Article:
(click thumbnail)This photo of Doug Wilson was taken a week before his death. He and Tony Lopez had attempted to reach the KTPL/KDZA FM transmitter site.Doug Wilson and I had a few things in common. These included a transmitter site in Rye, Colo., and a frustration of trying to reach it during winter months. It is one of the hardest transmitters to reach, often inaccessible even with four-wheel drive vehicles and ATVs. Snowstorms dump up to several feet of snow at a time and the ground is something you won’t see until spring.
Doug was instrumental in helping me resolve recent issues with my combiner and a new antenna. We ended up spending many late nights in search of solutions for transmitter issues. After collaborating on numerous occasions and sharing many meals, we became good friends.
It seems as quickly as this friendship progressed, it was taken away. Doug Wilson, who worked primarily as a contract engineer and who was well liked by fellow southern Colorado broadcasters, died after reaching a remote transmitter on Badger Mountain near Wilkerson Pass on Jan. 19.
I spoke with Doug the morning he left to handle the transmitter failure. He also talked with KTLF/KTPL General Manager Karen Veazey. She told him he could take another person with him and that the station would cover the extra cost. He felt he could handle the situation alone.
Doug left his house at about 10 a.m. to respond. Badger Mountain is approximately 9,500 feet tall and extremely steep. The trip is 5.2 miles from the entrance gate to the transmitter site. Doug apparently traveled as far as he could on his six-wheel ATV, making it three miles before getting stuck. After that, he abandoned the vehicle and proceeded on snowshoe to the site. He traveled two miles on foot in record cold and through above-average snow.
Doug was in contact with several people via the ham repeater after getting the transmitter restarted. His last transmission ended in static but no one suspected than anything was wrong. But when he didn’t return to work the next morning, Doug’s employers at the stations contacted search and rescue. Dr. Ronald Johnston, a member of the board, flew in his private plane to look for him. Authorities set up a command post at the bottom of Badger Mountain and sent teams into the field to look for him.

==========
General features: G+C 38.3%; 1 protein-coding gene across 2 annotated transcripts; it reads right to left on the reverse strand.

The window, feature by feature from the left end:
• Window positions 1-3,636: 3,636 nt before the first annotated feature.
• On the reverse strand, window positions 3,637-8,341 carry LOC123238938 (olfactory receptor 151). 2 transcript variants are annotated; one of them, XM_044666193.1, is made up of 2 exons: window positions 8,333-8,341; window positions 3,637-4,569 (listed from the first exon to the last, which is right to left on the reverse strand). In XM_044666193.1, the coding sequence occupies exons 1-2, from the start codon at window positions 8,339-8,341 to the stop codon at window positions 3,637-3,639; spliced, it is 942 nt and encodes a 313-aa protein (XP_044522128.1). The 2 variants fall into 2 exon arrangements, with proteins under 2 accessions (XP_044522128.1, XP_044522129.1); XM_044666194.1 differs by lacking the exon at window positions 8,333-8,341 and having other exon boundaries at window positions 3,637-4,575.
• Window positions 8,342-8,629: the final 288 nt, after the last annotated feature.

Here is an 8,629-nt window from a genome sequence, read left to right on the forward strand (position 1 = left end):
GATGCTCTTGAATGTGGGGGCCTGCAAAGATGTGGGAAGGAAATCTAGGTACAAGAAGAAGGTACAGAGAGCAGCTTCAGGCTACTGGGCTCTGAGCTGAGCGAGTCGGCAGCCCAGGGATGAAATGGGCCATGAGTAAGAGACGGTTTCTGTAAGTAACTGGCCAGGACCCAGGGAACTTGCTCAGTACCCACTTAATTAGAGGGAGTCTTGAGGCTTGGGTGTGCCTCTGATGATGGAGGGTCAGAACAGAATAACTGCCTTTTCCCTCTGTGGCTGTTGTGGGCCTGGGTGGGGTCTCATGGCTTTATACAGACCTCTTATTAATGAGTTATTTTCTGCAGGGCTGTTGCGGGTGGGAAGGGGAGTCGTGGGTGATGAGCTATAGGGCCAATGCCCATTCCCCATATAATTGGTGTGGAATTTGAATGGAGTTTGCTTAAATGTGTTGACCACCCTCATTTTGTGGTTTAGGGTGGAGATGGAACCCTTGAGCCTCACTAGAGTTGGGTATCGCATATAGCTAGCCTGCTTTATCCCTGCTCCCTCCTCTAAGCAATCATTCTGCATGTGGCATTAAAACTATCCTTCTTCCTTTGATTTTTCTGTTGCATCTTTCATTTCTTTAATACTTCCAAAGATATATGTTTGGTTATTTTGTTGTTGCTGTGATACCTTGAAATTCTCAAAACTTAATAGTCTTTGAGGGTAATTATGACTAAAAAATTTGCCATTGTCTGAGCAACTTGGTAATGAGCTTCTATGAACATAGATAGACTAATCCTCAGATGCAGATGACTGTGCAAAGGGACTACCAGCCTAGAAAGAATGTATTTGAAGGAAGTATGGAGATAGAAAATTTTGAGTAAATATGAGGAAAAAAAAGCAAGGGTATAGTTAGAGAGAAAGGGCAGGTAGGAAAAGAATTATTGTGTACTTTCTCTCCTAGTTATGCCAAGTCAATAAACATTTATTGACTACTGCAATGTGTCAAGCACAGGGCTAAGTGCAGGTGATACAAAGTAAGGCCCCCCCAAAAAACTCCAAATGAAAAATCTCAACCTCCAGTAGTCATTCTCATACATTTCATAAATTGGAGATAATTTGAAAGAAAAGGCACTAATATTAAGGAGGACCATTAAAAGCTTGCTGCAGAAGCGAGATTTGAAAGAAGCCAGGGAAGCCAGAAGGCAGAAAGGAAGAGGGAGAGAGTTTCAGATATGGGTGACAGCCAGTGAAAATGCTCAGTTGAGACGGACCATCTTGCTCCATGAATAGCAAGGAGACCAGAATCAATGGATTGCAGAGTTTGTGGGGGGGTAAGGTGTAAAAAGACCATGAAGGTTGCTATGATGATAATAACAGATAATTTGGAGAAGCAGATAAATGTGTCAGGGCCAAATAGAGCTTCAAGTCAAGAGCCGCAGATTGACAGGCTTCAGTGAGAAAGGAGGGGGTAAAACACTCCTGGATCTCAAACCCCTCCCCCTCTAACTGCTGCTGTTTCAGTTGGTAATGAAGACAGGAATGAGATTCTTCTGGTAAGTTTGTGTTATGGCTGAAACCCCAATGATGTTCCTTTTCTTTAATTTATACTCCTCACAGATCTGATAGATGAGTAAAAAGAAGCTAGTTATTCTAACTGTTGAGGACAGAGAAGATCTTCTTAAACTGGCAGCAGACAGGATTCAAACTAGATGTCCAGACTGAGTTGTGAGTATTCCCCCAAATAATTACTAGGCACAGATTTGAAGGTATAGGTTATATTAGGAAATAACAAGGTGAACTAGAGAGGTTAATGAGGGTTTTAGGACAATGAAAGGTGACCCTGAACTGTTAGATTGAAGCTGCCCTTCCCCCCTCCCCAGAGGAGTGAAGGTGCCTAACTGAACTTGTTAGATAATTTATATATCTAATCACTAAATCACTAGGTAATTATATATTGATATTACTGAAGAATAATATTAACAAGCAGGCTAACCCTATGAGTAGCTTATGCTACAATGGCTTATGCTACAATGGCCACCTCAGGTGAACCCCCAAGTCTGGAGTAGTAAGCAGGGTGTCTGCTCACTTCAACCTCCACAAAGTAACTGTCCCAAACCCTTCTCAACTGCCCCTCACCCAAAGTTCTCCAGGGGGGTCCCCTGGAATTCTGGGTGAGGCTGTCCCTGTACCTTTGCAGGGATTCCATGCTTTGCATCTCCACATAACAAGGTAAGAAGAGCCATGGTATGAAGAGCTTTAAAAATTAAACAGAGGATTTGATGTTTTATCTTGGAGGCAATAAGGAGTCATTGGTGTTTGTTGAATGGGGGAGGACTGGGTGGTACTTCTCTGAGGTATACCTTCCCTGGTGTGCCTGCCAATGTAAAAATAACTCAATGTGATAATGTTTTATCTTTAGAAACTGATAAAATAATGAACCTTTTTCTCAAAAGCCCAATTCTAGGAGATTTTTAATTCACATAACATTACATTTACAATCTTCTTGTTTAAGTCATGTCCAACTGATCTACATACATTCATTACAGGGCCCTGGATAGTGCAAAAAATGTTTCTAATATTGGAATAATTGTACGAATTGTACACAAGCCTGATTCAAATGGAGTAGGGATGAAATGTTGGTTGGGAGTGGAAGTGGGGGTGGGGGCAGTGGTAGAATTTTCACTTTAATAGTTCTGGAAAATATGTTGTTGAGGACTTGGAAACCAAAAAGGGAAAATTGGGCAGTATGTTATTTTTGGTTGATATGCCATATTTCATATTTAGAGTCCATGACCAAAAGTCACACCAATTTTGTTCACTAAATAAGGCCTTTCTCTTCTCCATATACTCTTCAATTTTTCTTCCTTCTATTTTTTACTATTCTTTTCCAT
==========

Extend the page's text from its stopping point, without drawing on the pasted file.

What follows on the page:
It didn’t take those teams long to find Doug in the transmitter building. He had died from massive coronary disease. He was just 53. Contract engineer Harry Russell, who also works for Light Praise, stayed at the command post until search and rescue brought Doug’s body down.
The news was shocking to me. In the time spent with him, I found that Doug was an extremely health-conscious individual. He was thin, and a vegetarian since the age of 18. I would have never expected something like this would happen to someone like him.
Doug was not married. Another sad note is that his mother Betty, age 80, died two weeks after he did. He left no immediate family.
Doug’s death apparently was from health problems. But the circumstances also shed light onto a serious issue of broadcast engineers traveling to remote sites alone.
When we don’t have to worry about weather, we often have to think about attacks from mountain lions and bears, animals commonly seen at many of these sites. Many of us are accustomed to going to such sites alone and we never think that anything will happen to us.
Another broadcast engineer died at a transmitter site not long ago, reportedly electrocuted and not found for two days.
These incidents have opened my eyes to the fact that things can happen. When they do, who is going to be around to help?
I will not snowshoe up to any remote site any more. Motorized vehicles tend to frighten away most animals in forest areas, making the trip safer. If I can’t reach a remote site by motorized vehicle of some sort, I will no longer go.
Some companies won’t pay for two people to go to a transmitter site at the same time. Often, it’s not even feasible to send two people to a site. In our industry, generally the decision is left up to the engineer. Perhaps broadcast companies should take the call out of engineers’ hands and mandate that no engineer can travel to a remote transmitter site alone. Perhaps the industry needs new policies like that. And if an engineer does have to travel to a site alone, how about a requirement that the engineer must be checked on every so often, even if by radio?
I don’t know if the presence of another person might have helped in Doug’s case. Perhaps if someone had been with him, they might have had a chance to try to save him. Regardless, the industry should debate whether we need policies to ensure help will be close by and our calls for assistance will be heard.